The Heart Is The Heart Of The Matter

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A heart that devises wicked schemes… (Proverbs 6:18). 

This is the item listed in the exact middle of the list “there are six things the Lord hates, seven that are detestable to Him.” Check out the whole passage: 

There are six things the Lord hates, seven that are detestable to Him: [1] haughty eyes, [2] a lying tongue, [3] hands that shed innocent blood, [4] a heart that devises wicked schemes, [5] feet that are quick to rush into evil, [6] a false witness who pours out lies and [7] a man who stirs up dissension among brothers. (vv. 16-18) 

Now let’s follow this progression from the middle item outward: 

  • …it begins in a devious heart—[4] 
  • …it moves to the actions of the hands and feet—[3] and [5] 
  • …it is excused or justified by lies—[2] and [6] 
  • …it hardens into unrepentant pride that divides a community—[1] and [7]

The heart is the heart of the matter!

 Verse 18 is also the middle verse of this whole 6th chapter of Proverbs—

  • it is a heart issue that leads to making rash vows (vv. 1-5) 
  • it is a heart issue that causes a poor work ethic (vv. 6-11) 
  • it is a heart issue that prompts double-talk, equivocation, and a lack of integrity (vv. 12-15) 
  • it is a heart issue that takes a person spiraling down into adultery (vv. 20-35)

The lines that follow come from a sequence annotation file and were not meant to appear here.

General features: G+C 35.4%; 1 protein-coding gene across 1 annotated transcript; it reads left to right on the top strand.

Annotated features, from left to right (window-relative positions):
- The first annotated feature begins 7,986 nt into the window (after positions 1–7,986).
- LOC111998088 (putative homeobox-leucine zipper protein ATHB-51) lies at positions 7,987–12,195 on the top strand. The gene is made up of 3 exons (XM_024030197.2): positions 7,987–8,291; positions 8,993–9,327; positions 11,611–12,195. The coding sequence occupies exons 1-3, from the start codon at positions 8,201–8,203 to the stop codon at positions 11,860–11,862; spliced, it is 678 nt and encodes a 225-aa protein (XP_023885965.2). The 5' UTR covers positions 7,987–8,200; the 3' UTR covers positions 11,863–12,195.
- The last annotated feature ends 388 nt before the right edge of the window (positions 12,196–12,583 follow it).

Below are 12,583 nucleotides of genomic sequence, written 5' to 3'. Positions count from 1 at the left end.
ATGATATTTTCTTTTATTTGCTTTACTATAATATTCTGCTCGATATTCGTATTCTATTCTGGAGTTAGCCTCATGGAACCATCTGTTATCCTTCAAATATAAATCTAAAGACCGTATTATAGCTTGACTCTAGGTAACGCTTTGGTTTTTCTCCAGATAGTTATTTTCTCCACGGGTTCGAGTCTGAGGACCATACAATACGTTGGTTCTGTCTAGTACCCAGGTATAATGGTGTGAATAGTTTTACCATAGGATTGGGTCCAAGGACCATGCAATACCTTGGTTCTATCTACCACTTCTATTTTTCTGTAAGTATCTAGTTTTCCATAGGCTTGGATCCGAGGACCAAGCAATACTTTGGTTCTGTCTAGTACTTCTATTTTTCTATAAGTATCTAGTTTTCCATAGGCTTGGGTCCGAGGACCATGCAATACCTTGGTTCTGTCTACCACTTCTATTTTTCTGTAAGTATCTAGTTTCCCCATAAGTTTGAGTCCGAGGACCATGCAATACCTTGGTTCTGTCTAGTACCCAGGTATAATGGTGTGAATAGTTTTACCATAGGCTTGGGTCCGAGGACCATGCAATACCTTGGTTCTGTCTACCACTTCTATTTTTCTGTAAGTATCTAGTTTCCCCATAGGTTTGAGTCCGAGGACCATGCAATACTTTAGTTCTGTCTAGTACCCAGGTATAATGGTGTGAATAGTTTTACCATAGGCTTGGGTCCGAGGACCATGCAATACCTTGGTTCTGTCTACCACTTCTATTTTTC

Let me repeat this principle: The heart is the heart of the matter! This is why Solomon told us in an earlier chapter, “Guard your heart above all else, for it determines the course of your life” (Proverbs 4:23). 

But a wise person, who allows the Holy Spirit to correct sinful thoughts, can see a different outcome. With the Spirit’s help, it could look like this:

  • …it begins in a heart sensitive to the Holy Spirit’s prompting—[4] 
  • …it moves to the actions of the hands and feet—[3] and [5] 
  • …it is demonstrated in truthful, loving words—[2] and [6] 
  • …it promotes the humility that unites a community—[1] and [7]

Let’s make this our prayer: Holy Spirit, help me to guard my heart today. No compromising, no justifying, but just a quick obedience to Your prompts to repent and soften my heart. 

Let it start in your heart and just watch what happens. The heart IS the heart of the matter! 

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People Of The Word